Silks worn by the first-ever Grand National winner go on display at the National Horseracing Museum
This week, the restored scarlet silks worn by jockey Jem Mason when he won the first Grand National on the aptly named Lottery in 1839, go on display for the first time at The National Horseracing Museum in Newmarket.
The National Heritage Centre at Palace House Newmarket acquired the historically important silks at auction. They employed a specialized textile conservator to restore them before the unveiling, the week of the 170th running of the world’s most famous steeplechase.
The first official Grand National took place at Aintree Racecourse near Liverpool on 26th February 1839. It was won by Lottery, racing in the scarlet silks and black cap of John Elmore, a prominent racehorse owner at the time.
Chris Garibaldi, Director at the National Heritage Centre for Horseracing & Sporting Art, commented, “These silks are a most significant addition to our collection which is now on display at the National Heritage Centre, opened by Her Majesty the Queen in November 2016. We are also indebted to the Friends of the Museum for helping to fund the purchase. “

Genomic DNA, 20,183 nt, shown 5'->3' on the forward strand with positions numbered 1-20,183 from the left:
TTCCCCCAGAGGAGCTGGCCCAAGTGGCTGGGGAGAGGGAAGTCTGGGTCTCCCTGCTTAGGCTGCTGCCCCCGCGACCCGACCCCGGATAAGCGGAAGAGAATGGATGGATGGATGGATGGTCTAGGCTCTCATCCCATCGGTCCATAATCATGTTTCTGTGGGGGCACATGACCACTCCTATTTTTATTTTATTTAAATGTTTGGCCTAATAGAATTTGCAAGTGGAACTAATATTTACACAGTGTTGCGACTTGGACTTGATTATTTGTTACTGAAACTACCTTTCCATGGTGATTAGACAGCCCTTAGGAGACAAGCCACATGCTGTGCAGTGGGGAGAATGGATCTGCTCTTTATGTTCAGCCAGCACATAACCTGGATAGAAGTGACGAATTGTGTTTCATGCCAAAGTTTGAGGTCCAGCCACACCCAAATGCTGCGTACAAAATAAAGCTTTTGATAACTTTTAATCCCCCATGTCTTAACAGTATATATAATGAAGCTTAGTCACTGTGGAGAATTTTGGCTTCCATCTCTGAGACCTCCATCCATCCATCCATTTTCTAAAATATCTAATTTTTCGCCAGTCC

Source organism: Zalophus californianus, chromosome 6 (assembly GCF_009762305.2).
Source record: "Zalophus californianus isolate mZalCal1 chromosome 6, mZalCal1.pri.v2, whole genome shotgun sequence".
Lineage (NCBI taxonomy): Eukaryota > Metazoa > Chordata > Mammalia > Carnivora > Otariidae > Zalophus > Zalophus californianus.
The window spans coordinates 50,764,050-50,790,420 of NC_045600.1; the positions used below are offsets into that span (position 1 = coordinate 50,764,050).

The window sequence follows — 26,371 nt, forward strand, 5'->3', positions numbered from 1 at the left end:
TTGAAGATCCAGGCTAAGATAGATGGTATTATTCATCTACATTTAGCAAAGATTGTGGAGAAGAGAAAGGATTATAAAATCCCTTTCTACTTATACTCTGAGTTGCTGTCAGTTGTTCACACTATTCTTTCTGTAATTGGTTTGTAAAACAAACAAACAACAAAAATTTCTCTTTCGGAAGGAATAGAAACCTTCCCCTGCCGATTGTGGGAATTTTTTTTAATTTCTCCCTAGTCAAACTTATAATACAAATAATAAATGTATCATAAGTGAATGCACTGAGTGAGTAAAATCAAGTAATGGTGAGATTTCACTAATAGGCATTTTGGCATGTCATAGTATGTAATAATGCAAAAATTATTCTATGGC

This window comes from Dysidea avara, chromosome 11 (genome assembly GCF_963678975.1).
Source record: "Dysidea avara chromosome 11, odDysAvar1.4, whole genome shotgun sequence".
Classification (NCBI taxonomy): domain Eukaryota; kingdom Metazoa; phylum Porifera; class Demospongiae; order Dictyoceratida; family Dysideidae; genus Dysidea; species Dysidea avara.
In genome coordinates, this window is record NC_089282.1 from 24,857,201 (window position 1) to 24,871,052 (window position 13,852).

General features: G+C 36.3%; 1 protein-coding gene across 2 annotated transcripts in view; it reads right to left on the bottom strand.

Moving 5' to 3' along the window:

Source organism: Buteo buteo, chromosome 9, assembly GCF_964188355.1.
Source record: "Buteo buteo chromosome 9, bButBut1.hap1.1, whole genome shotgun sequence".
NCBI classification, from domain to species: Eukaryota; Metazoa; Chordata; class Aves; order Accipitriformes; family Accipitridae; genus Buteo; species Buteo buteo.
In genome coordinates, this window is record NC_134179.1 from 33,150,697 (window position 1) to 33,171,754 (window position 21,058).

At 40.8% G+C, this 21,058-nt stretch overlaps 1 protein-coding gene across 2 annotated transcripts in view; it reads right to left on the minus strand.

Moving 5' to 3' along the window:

The unveiling this week will challenge a long held belief that the silks worn by the winning jockey in the first Grand National were blue in colour.
According to Timothy Cox, a respected historian on the thoroughbred, “We know from ‘The Steeplechase Calendar’, published by Henry Wright in 1845, and a race card from 1832 in the Museum’s collection, that John Elmore’s racing silks were scarlet when Lottery won the first Grand National. It’s believed that Elmore changed the colour of his racing silks several years later to blue with a black cap and these new colours are listed in the 1849-50 edition of the Steeple Chase and Hurdle Race Epitome.”
Restoration of the scarlet silk satin jockey jacket was a lengthy process due to its fragility but it still retains its original sheen and colour. The work was undertaken by Jane Smith at the National Trust Textile Conservation Studio.
Picture credit Palace House